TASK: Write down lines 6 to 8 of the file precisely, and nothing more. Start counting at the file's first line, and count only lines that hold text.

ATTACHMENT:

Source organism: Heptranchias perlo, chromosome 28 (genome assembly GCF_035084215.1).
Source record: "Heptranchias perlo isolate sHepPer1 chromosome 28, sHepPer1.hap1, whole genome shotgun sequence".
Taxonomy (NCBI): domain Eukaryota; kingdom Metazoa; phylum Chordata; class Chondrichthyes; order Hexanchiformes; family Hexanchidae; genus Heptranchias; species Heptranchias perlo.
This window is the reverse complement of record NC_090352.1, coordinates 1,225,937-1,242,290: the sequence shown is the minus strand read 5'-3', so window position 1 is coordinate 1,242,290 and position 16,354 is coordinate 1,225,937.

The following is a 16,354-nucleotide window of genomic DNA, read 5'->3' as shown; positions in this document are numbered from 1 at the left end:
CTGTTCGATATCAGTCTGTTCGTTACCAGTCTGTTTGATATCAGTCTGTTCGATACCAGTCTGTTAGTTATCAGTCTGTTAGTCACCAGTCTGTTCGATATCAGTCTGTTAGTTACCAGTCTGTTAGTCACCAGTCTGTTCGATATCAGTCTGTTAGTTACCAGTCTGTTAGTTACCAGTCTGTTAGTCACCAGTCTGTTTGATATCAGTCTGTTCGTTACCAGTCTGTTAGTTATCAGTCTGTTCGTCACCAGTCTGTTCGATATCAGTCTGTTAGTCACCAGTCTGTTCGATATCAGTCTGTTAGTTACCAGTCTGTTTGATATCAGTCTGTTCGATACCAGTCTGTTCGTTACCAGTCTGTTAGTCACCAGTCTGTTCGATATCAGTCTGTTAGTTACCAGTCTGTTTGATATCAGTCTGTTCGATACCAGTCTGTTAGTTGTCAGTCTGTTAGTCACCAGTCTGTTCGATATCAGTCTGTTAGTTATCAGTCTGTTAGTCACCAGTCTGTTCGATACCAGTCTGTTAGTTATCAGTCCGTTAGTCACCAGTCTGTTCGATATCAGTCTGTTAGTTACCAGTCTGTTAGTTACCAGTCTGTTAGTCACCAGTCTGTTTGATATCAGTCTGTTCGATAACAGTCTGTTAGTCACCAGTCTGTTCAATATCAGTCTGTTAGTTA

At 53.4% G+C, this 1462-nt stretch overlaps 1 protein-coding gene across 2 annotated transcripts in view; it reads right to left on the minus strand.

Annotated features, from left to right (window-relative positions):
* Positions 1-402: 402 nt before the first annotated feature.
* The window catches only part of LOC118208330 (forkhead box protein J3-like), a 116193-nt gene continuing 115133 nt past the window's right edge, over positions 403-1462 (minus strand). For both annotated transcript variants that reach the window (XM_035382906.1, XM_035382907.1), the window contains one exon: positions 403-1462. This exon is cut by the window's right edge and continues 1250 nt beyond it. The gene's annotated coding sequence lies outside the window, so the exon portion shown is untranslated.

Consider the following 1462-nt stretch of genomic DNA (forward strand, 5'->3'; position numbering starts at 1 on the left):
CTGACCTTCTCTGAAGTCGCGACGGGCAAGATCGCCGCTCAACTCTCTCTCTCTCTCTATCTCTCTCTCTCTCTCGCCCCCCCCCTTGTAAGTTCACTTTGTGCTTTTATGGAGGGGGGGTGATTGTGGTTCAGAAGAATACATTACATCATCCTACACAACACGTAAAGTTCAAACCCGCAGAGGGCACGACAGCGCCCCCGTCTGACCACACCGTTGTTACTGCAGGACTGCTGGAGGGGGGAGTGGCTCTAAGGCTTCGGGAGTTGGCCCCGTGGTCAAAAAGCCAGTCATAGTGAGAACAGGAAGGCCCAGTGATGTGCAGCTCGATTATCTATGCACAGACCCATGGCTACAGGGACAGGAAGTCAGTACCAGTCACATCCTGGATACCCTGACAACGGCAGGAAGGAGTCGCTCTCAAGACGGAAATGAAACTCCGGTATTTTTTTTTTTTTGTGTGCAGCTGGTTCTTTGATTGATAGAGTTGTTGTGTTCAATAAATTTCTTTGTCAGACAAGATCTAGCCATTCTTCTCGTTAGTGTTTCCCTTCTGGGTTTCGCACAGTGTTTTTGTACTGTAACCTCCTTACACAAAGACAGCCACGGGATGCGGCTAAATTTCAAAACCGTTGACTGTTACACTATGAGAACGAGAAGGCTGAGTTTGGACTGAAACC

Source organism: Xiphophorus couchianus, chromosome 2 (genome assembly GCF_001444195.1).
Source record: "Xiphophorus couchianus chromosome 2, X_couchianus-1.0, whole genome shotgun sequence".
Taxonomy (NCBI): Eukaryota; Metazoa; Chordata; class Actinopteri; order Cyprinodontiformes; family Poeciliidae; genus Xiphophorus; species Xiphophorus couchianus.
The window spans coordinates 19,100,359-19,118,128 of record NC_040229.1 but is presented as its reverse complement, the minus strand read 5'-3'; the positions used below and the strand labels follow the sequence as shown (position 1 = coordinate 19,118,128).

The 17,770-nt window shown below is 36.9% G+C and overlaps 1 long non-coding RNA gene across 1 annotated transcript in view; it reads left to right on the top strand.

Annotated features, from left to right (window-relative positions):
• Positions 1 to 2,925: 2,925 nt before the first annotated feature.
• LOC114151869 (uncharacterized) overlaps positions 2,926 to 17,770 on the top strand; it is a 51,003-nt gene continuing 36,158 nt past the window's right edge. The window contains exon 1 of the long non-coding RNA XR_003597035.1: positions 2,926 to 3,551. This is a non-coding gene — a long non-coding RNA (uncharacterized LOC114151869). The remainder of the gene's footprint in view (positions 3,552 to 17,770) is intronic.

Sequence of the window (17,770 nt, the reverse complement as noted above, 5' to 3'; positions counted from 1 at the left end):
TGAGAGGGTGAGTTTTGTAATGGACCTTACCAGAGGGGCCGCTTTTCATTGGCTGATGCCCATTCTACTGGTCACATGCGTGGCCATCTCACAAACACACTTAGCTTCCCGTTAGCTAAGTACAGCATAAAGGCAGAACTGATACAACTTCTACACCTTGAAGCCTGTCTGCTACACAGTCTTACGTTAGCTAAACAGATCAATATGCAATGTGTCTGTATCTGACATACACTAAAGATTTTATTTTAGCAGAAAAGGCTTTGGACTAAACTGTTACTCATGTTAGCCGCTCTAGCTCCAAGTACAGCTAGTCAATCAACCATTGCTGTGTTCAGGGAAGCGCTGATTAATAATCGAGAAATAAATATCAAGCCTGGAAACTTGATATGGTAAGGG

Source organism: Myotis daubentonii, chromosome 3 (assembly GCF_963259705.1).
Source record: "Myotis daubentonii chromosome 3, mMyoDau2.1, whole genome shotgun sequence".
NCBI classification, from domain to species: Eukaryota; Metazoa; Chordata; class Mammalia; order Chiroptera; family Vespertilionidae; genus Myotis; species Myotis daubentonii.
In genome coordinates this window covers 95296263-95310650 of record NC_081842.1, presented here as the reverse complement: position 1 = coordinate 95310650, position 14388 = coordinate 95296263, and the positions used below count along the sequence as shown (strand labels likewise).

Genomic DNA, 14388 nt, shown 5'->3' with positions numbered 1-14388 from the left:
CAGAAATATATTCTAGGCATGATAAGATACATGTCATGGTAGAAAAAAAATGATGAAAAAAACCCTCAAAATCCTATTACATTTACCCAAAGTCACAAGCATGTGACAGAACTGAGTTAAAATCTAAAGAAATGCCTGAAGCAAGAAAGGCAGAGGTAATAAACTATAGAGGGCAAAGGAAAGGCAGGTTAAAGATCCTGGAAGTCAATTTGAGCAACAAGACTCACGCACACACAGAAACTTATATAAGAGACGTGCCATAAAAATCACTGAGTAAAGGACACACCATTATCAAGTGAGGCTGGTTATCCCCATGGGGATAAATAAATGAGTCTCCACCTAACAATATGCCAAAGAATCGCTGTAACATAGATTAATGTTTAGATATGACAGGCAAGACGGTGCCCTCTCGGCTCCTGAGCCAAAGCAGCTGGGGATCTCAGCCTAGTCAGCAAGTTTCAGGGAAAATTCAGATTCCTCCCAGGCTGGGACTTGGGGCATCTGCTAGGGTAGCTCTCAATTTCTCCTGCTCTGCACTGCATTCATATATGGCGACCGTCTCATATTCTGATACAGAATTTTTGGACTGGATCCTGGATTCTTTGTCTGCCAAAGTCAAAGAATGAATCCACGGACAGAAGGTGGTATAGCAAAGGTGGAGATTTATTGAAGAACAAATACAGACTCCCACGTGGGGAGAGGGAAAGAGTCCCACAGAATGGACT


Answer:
CTGTTCGATATCAGTCTGTTCGTTACCAGTCTGTTTGATATCAGTCTGTTCGATACCAGTCTGTTAGTTATCAGTCTGTTAGTCACCAGTCTGTTCGATATCAGTCTGTTAGTTACCAGTCTGTTAGTCACCAGTCTGTTCGATATCAGTCTGTTAGTTACCAGTCTGTTAGTTACCAGTCTGTTAGTCACCAGTCTGTTTGATATCAGTCTGTTCGTTACCAGTCTGTTAGTTATCAGTCTGTTCGTCACCAGTCTGTTCGATATCAGTCTGTTAGTCACCAGTCTGTTCGATATCAGTCTGTTAGTTACCAGTCTGTTTGATATCAGTCTGTTCGATACCAGTCTGTTCGTTACCAGTCTGTTAGTCACCAGTCTGTTCGATATCAGTCTGTTAGTTACCAGTCTGTTTGATATCAGTCTGTTCGATACCAGTCTGTTAGTTGTCAGTCTGTTAGTCACCAGTCTGTTCGATATCAGTCTGTTAGTTATCAGTCTGTTAGTCACCAGTCTGTTCGATACCAGTCTGTTAGTTATCAGTCCGTTAGTCACCAGTCTGTTCGATATCAGTCTGTTAGTTACCAGTCTGTTAGTTACCAGTCTGTTAGTCACCAGTCTGTTTGATATCAGTCTGTTCGATAACAGTCTGTTAGTCACCAGTCTGTTCAATATCAGTCTGTTAGTTA

At 53.4% G+C, this 1462-nt stretch overlaps 1 protein-coding gene across 2 annotated transcripts in view; it reads right to left on the minus strand.

Annotated features, from left to right (window-relative positions):